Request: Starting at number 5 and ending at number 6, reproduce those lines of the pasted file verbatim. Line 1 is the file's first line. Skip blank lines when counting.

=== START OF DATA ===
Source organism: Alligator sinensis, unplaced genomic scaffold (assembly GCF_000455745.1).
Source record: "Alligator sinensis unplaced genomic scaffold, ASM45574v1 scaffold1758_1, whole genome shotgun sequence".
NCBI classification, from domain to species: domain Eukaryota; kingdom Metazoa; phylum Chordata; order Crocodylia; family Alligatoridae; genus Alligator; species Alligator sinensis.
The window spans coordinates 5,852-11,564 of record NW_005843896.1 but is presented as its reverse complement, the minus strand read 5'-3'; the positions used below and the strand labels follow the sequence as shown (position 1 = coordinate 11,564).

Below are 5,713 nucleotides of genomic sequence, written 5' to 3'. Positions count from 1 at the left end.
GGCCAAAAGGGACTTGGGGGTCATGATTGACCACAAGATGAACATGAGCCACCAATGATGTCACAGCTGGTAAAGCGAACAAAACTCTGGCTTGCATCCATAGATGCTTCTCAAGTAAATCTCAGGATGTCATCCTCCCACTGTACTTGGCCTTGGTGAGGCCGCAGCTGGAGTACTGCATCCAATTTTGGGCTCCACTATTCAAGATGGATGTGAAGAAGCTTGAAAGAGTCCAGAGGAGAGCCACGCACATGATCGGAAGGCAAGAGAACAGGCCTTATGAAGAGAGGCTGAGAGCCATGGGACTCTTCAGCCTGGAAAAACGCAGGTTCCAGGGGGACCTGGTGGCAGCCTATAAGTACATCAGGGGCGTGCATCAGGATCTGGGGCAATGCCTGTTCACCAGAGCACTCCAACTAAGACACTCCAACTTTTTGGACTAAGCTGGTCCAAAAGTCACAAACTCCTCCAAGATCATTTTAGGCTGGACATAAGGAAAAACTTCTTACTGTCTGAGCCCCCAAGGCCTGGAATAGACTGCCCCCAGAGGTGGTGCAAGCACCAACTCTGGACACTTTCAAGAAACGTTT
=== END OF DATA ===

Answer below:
Below are 5,713 nucleotides of genomic sequence, written 5' to 3'. Positions count from 1 at the left end.
GGCCAAAAGGGACTTGGGGGTCATGATTGACCACAAGATGAACATGAGCCACCAATGATGTCACAGCTGGTAAAGCGAACAAAACTCTGGCTTGCATCCATAGATGCTTCTCAAGTAAATCTCAGGATGTCATCCTCCCACTGTACTTGGCCTTGGTGAGGCCGCAGCTGGAGTACTGCATCCAATTTTGGGCTCCACTATTCAAGATGGATGTGAAGAAGCTTGAAAGAGTCCAGAGGAGAGCCACGCACATGATCGGAAGGCAAGAGAACAGGCCTTATGAAGAGAGGCTGAGAGCCATGGGACTCTTCAGCCTGGAAAAACGCAGGTTCCAGGGGGACCTGGTGGCAGCCTATAAGTACATCAGGGGCGTGCATCAGGATCTGGGGCAATGCCTGTTCACCAGAGCACTCCAACTAAGACACTCCAACTTTTTGGACTAAGCTGGTCCAAAAGTCACAAACTCCTCCAAGATCATTTTAGGCTGGACATAAGGAAAAACTTCTTACTGTCTGAGCCCCCAAGGCCTGGAATAGACTGCCCCCAGAGGTGGTGCAAGCACCAACTCTGGACACTTTCAAGAAACGTTT